Her comment I suspect addresses personal costs of care. The same observation can equally be applied to care providers, for many of them are indeed struggling to cope.

Election looming: I wonder what vain promises on care funding will tumble from the lips of our politicians. Can I believe any of them? Not any more.

CQC special measures – too heavy handed

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The Care Quality Commission intends that special measures for failing adult social care providers will be introduced in April this year.

An online feedback for the proposals closed on January 30. A draft special measures policy will be issued in this month (February), with the final policy being rolled in March 2015.

Doubtless, the proposals will have a significant impact for all registered providers.

My biggest fear is that it will be all too easy to enter special measures and risk cancellation of registration.

LesterAldridge LLP last month issued a healthcare alter warning providers of what’s to come.

The keys points are – stick with it – I know it’s a long read, but it’s important:

  • Entry point of special measures: When CQC carries out a comprehensive inspection against the five “key questions” (i.e. is the service safe, caring, responsive, effective and well led?) and two of those key questions are rated as Inadequate, CQC states that not only will the entire service be rated as Inadequate but this will also result in immediate entry into the special measures process.
  •  Special measures can be entered even if a comprehensive inspection results in only one of the key questions being rated Inadequate. For example, a service might well have an overall Requires Improvement rating following a comprehensive inspection but have a rating of inadequate against just one of the key questions. Where this happens, CQC will carry out a further focused inspection after six months and if this shows the key question to be still rated Inadequate then special measures will automatically follow.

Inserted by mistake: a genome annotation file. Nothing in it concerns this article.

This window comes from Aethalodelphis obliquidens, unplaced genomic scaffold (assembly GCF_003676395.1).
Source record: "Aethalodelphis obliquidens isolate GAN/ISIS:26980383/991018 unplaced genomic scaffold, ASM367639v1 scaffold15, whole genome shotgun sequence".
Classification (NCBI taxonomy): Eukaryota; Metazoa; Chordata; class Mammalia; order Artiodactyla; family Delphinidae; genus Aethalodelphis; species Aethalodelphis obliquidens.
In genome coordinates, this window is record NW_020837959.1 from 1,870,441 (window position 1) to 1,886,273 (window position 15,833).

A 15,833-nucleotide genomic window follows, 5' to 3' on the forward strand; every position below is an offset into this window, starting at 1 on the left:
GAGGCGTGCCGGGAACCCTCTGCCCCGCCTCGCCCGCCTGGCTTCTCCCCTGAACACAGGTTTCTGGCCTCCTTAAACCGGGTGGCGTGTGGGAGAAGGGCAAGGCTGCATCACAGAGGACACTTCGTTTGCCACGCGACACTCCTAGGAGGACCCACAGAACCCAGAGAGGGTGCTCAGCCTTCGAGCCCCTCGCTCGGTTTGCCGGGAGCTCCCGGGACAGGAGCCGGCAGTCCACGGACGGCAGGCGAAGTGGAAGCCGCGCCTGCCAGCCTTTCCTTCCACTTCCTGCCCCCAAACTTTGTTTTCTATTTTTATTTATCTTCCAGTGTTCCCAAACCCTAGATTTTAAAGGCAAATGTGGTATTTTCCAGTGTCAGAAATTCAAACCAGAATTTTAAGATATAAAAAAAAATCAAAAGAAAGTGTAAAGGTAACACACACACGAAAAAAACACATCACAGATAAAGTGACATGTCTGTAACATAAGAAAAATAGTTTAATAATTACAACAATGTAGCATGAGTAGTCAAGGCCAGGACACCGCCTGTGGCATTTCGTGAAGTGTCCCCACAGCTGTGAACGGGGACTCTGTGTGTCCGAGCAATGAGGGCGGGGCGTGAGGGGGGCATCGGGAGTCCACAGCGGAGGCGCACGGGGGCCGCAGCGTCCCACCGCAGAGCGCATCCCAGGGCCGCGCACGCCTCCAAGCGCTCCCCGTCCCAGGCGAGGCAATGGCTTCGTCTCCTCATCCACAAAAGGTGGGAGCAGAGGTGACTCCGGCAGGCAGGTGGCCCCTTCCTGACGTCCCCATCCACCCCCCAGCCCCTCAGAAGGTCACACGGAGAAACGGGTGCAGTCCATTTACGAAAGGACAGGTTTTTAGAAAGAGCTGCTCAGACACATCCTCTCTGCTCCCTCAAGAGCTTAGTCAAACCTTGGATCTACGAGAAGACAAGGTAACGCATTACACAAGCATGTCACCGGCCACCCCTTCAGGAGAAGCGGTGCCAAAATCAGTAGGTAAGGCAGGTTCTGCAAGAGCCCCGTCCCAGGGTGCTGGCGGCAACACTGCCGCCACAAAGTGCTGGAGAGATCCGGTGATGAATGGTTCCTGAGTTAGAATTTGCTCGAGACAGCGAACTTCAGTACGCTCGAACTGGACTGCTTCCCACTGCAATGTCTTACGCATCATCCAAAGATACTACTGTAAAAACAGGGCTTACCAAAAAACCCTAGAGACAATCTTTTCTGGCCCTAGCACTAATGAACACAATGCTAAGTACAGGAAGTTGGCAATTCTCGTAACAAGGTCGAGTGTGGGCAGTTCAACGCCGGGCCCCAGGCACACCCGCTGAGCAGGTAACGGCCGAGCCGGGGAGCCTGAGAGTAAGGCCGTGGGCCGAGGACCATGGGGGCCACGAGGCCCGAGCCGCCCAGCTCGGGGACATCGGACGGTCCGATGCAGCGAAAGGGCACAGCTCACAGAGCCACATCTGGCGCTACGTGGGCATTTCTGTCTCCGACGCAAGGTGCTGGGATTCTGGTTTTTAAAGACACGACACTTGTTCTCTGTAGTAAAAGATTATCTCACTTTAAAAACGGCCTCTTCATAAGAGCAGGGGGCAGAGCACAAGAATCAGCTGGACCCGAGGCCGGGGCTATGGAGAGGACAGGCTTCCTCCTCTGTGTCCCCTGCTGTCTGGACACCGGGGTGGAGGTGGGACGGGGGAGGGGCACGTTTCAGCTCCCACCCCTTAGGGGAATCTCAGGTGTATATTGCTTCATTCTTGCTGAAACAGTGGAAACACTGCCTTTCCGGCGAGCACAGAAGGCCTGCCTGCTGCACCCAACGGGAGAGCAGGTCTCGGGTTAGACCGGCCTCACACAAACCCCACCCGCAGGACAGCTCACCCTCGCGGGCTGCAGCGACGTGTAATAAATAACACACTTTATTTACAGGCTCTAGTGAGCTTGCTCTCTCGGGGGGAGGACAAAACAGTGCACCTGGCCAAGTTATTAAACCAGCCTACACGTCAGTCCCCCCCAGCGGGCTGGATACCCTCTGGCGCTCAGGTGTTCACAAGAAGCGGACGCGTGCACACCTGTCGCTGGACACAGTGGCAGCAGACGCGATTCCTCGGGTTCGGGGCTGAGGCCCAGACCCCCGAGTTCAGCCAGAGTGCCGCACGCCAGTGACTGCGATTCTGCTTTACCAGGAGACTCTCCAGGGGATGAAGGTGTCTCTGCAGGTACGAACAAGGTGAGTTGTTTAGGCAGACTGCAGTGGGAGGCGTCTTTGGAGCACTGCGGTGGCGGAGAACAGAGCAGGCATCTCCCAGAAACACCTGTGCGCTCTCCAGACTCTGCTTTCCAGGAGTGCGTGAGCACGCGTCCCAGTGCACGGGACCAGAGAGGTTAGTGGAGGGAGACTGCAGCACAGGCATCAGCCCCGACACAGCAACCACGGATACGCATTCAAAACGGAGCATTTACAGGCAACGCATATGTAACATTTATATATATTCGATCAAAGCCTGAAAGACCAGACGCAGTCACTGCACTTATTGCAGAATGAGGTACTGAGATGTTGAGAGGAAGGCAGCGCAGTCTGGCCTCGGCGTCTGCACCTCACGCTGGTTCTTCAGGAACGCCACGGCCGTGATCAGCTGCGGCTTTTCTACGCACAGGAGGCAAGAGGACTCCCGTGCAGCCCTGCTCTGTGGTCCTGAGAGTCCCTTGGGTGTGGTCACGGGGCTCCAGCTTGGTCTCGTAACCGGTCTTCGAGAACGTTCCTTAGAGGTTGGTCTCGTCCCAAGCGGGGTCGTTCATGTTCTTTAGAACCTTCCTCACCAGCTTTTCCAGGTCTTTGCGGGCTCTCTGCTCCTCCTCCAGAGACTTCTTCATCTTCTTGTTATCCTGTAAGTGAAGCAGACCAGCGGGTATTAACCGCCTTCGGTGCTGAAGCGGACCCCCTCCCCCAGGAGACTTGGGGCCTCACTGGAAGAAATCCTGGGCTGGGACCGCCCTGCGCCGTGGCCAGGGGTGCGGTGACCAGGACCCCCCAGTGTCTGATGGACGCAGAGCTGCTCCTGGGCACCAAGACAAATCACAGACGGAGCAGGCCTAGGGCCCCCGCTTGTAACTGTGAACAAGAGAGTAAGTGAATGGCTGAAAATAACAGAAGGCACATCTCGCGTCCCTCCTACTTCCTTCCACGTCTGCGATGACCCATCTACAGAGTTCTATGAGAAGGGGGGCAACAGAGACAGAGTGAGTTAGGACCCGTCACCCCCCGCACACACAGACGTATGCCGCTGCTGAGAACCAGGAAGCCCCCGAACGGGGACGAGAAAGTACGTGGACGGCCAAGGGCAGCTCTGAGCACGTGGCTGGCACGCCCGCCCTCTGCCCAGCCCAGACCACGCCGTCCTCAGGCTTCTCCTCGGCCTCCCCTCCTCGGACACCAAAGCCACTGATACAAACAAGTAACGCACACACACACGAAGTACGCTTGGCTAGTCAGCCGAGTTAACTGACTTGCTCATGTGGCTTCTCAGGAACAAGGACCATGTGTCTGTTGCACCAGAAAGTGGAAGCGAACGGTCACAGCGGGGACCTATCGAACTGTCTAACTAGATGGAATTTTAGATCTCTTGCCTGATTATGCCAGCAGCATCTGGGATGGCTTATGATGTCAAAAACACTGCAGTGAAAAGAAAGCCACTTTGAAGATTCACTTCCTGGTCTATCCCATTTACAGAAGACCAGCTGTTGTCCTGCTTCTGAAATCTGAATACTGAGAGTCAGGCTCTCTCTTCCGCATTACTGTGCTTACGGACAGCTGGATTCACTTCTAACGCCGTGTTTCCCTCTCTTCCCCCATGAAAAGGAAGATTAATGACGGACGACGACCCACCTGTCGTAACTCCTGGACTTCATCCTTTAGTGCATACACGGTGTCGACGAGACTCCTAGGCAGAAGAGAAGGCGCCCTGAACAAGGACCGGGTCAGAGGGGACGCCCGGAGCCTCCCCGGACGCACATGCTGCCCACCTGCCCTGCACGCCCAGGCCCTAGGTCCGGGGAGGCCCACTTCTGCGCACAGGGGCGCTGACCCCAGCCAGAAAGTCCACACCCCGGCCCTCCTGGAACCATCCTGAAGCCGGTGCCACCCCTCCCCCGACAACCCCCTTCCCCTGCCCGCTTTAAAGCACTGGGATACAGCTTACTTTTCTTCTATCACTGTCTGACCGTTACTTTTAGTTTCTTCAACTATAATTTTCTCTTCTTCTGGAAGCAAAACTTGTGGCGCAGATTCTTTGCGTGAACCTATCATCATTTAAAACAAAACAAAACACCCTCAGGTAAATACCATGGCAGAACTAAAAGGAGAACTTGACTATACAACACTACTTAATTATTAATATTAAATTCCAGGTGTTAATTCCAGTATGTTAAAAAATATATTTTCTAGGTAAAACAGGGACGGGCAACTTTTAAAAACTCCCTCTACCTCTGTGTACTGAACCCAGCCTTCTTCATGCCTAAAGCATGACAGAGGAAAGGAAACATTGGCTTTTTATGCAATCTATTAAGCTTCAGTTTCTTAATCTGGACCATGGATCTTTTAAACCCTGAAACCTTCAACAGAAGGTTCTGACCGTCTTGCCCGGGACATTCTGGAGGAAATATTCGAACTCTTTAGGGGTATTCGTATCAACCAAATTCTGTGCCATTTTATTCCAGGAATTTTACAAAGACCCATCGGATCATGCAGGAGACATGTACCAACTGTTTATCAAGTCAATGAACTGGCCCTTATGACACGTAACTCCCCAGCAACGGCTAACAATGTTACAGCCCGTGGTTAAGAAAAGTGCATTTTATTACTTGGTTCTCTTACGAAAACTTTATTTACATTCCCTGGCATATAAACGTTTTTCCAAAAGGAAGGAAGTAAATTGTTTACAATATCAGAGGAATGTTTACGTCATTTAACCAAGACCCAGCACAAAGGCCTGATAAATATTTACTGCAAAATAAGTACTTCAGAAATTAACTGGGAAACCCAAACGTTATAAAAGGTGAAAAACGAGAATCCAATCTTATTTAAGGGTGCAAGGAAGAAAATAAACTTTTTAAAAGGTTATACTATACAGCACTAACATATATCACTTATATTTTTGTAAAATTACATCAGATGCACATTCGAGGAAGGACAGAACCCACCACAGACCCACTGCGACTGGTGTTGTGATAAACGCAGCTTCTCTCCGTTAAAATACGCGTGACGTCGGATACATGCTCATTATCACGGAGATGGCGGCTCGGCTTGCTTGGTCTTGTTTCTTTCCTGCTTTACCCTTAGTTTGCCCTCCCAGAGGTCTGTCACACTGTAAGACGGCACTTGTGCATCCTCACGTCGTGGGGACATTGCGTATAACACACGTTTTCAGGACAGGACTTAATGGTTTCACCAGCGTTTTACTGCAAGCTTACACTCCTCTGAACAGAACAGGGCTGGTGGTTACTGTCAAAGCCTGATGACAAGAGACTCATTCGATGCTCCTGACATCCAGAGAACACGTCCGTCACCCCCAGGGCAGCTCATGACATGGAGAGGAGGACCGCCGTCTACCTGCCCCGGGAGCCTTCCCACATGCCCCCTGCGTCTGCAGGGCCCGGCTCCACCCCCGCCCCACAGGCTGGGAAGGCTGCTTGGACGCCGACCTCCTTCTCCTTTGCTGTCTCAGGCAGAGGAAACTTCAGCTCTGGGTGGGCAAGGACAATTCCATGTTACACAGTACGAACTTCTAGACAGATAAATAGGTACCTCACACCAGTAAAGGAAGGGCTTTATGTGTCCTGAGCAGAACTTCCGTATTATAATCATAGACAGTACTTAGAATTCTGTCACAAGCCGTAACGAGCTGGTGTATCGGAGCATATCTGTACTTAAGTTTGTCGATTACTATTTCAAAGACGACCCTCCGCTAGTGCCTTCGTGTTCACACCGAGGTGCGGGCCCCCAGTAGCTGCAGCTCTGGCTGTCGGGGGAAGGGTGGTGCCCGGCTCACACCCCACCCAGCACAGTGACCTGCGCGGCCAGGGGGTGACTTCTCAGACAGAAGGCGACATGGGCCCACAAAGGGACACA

•  What are the immediate consequences of special measures? CQC state that it will “signpost providers to potential improvement agency support (where they exist) and monitor progress against their plans. The onus is on the service to resolve the issues of concern”. CQC is silent on what exactly “potential improvement agency support” is. Will CQC for example have an approved list of potential care home consultants, lawyers and other specialists or will this be left to the individual discretion of inspectors?
  •  It is significant that CQC state that when a service is placed into special measures CQC will “liaise with the local authority and the CCG so that they can begin planning for service continuity (if they are not doing so already)”. Such notification will almost certainly result in a contractual embargo which might make improvements that much more difficult to achieve.
  • How long will special measures last? CQC states that the process will usually be limited to a period of six months, following which there will be a further comprehensive inspection. At this stage there will be three possible options: (a) If there are no inadequate ratings remaining, the provider comes out of special measures. (b) If there is sufficient improvement made, the provider “may be given an additional six months to improve”. (c) If there is insufficient improvement, CQC will issue a Notice of Proposal to Cancel Registration.

 

In the light of these ‘big stick’ approaches, I would like to see some proper dialogue between CQC and associations like mine. There have been talks about a Provider Improvement Agency and clearly local associations need to be at the table if these plans press ahead.

I’m also concerned that there appears to be an awful lot of importance being placed by inspectors on the Mental Capacity Act and Deprivation of Liberty Safeguards. Being quizzed about such legalities immediately sparks panic amongst my members.

Like so many, they too struggle with the bigger issues of the law, but are perfectly capable of operating within the legislation they know. I suppose a parallel can be drawn if I was to ask you about knowledge of the Road Traffic Act. Not knowing every chapter and verse does not stop a person from adhering to the sections of the Act that allows them to drive safely.

I wonder too about the ability for providers to improve once they are in special measures. Inundated with inspectors, from the Local Authority, CCG, infection prevention, pharmacy, Health and Safety etc – all seeking their improvement as priority – is this a good atmosphere for betterment? I think not.

Inspectors who wish to be heavy handed in these circumstances can expect little co-operation. Micro management of someone’s personal investments by a third-party regulator is never going to be easy.

It clearly erodes already battered confidence and would stop providers recovering in a way they feel part of.

A lighter touch all round please . . . and some dialogue would not go amiss.